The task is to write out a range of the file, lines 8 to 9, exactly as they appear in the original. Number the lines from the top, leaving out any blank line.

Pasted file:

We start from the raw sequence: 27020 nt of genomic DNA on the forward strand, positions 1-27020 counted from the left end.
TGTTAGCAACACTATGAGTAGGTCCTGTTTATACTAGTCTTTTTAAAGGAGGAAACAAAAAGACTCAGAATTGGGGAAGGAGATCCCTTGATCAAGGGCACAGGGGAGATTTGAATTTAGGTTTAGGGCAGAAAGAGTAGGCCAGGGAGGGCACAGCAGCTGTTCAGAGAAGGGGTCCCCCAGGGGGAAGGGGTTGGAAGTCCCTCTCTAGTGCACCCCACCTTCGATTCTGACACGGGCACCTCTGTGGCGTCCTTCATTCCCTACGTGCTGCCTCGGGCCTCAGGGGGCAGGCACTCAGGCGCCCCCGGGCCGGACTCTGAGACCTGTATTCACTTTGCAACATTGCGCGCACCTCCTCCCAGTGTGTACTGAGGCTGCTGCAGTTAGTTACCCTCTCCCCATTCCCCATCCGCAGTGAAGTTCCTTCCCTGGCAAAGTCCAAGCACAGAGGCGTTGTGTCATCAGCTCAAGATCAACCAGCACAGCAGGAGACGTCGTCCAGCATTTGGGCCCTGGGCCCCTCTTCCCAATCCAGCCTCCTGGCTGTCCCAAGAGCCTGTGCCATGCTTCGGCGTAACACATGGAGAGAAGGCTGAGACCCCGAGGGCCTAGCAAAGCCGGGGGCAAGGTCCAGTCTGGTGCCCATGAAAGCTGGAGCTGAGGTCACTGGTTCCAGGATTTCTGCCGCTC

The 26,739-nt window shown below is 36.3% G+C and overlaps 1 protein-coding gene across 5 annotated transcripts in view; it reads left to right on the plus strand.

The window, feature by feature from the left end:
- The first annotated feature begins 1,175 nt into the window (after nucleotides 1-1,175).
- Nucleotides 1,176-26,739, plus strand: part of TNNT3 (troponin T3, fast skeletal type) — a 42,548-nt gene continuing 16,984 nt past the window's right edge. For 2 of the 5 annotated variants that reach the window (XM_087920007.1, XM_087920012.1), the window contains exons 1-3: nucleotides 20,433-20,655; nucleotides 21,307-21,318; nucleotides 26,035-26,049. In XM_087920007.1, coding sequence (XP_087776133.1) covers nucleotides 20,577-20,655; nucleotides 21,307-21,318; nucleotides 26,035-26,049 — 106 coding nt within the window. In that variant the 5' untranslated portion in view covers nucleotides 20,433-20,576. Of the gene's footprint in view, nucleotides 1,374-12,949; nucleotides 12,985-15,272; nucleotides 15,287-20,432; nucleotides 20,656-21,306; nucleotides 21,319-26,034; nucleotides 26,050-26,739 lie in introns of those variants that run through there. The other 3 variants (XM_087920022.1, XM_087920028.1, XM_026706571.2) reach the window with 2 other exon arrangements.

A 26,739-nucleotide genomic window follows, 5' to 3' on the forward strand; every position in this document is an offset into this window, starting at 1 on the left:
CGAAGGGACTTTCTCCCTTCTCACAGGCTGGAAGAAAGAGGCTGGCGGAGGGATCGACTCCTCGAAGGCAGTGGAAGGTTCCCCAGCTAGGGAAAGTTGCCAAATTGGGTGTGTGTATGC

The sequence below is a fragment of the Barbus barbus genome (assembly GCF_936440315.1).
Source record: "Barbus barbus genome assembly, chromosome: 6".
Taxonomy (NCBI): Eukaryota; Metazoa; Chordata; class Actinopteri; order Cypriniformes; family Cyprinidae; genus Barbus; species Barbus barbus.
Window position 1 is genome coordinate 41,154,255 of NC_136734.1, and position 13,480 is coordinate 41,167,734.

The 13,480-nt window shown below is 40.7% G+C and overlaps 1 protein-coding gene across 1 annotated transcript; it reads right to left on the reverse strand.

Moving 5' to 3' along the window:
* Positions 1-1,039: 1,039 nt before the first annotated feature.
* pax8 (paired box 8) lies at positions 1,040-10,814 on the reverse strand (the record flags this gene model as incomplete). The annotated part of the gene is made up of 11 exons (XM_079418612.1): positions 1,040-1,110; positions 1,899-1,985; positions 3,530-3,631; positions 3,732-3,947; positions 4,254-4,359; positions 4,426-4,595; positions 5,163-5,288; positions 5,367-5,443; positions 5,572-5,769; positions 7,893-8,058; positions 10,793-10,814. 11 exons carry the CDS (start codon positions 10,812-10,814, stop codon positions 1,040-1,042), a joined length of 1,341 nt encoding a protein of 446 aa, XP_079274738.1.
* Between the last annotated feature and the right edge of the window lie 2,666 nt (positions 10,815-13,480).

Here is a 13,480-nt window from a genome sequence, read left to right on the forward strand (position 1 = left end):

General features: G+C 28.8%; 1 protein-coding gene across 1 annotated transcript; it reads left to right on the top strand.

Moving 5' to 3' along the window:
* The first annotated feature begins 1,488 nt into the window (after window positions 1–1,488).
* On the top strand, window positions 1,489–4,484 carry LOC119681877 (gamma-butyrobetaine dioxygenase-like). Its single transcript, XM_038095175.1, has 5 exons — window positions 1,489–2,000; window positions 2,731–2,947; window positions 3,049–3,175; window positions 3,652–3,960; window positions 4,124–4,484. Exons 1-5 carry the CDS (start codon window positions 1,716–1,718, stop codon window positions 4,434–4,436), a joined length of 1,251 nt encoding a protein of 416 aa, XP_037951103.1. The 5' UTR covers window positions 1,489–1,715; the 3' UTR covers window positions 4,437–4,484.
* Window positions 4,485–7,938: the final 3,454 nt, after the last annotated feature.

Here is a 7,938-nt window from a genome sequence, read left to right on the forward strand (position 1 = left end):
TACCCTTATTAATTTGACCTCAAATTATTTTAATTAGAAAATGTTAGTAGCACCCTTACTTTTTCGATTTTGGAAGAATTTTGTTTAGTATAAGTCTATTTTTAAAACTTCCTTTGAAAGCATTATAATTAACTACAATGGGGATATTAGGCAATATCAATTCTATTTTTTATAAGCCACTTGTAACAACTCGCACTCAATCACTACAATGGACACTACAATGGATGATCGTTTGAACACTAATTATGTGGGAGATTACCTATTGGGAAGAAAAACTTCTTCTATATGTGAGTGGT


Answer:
CGAAGGGACTTTCTCCCTTCTCACAGGCTGGAAGAAAGAGGCTGGCGGAGGGATCGACTCCTCGAAGGCAGTGGAAGGTTCCCCAGCTAGGGAAAGTTGCCAAATTGGGTGTGTGTATGC

The sequence below is a fragment of the Barbus barbus genome (assembly GCF_936440315.1).